Korean Esports Pioneer Visual Language for the Gaming Industry

Crowd celebrating the winner at an esports event

How do you explain the physical prowess of video gamers? In mainstream sports, such as soccer or basketball, people can see the physical feats: the arc of a jump shot or the speed of the ball through a goalie's fingertips. However, at major esports competitions, viewers see the video game characters on screen rather than the player controlling them behind the scenes. So, how do esports commentators and promoters explain this invisible activity?

Keung Yoon Bae, an assistant professor of Korean Studies at the School of Modern Languages, explores how the Korean esports industry is one of the first to confront the challenge of describing physical performance in a digital medium. Through industry events and promotional materials, they've developed a new visual language to describe what cannot be seen by viewers watching the gamers in competition. As the novel language and strategies spread, it also helps cement Korean esports as a pioneer in the field.

"South Korean esports media have developed visual strategies, their own specific visual language, to try and communicate on-screen abstract concepts such as the prowess of their players and the histories that they bring to the game," Bae writes in her book chapter "Visualizing the Invisible: Korean Esports and the Representation of Gameplay Skill."

For example, esports player Ryu Je-Hong streams with a camera aimed at his hand to show how sensitive his mouse is and how accurate his hand movements are. In the animated hype videos tournaments use for promotion, companies don't show players sitting in chairs at screens. Instead, they create more exciting visuals, such as the players climbing a mountain peak or standing in a room surrounded by portraits of past tournament champions.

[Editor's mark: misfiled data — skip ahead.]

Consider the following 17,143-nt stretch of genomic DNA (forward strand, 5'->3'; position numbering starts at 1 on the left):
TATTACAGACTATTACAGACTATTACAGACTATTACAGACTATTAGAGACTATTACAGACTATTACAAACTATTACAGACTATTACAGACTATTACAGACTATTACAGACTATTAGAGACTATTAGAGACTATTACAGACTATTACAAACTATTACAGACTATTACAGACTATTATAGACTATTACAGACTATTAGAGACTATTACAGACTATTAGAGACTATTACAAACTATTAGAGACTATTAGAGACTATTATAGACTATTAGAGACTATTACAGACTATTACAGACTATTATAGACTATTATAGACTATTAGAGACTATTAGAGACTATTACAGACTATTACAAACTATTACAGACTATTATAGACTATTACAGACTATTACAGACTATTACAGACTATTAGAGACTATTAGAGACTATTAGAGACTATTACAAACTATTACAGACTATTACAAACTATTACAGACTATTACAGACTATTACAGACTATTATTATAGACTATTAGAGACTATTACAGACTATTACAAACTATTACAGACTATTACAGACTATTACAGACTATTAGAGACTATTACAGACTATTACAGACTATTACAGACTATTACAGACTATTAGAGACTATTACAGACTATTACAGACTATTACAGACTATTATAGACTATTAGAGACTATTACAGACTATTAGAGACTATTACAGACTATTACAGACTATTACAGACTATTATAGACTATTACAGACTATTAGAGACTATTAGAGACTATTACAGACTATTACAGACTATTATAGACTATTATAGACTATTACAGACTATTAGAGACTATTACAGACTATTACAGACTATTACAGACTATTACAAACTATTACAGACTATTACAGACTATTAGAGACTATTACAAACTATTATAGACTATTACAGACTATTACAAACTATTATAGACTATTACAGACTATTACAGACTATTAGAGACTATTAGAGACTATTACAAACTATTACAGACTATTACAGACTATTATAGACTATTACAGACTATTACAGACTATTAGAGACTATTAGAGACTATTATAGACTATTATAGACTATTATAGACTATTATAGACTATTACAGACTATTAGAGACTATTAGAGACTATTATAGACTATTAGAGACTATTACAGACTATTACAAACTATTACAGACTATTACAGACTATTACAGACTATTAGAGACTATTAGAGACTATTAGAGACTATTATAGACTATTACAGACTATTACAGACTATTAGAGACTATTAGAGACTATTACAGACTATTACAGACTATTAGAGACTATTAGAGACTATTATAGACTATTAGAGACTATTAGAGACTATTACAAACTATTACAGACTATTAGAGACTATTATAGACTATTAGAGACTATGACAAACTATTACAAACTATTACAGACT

"Esports broadcasts and promotional media often look quite absurd or bizarre to those unfamiliar with esports, so these visual strategies give us a great point of access to understand why esports looks the way it does," Bae says. 

Her chapter counters what she says is a common misconception: that esports is not an actual sport because it doesn't involve physical skill. 

"Physical skill is core to esports, just not in the way we are used to," Bae says. "Therefore, it is also core to esports discourse, which often contends with questions about gender and biology — even if the discussions often use biology research in problematic or misguided ways," she adds.

"Visualizing the Invisible: Korean Esports and the Representation of Gameplay Skill" was published in Introducing Korean Popular Culture in 2023.

Bae's next project will take a historical approach to the field, interviewing esports professionals in Korea about how copyright law, intellectual property law, and esports ownership have changed over the past decade.

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Ivan Allen College of Liberal Arts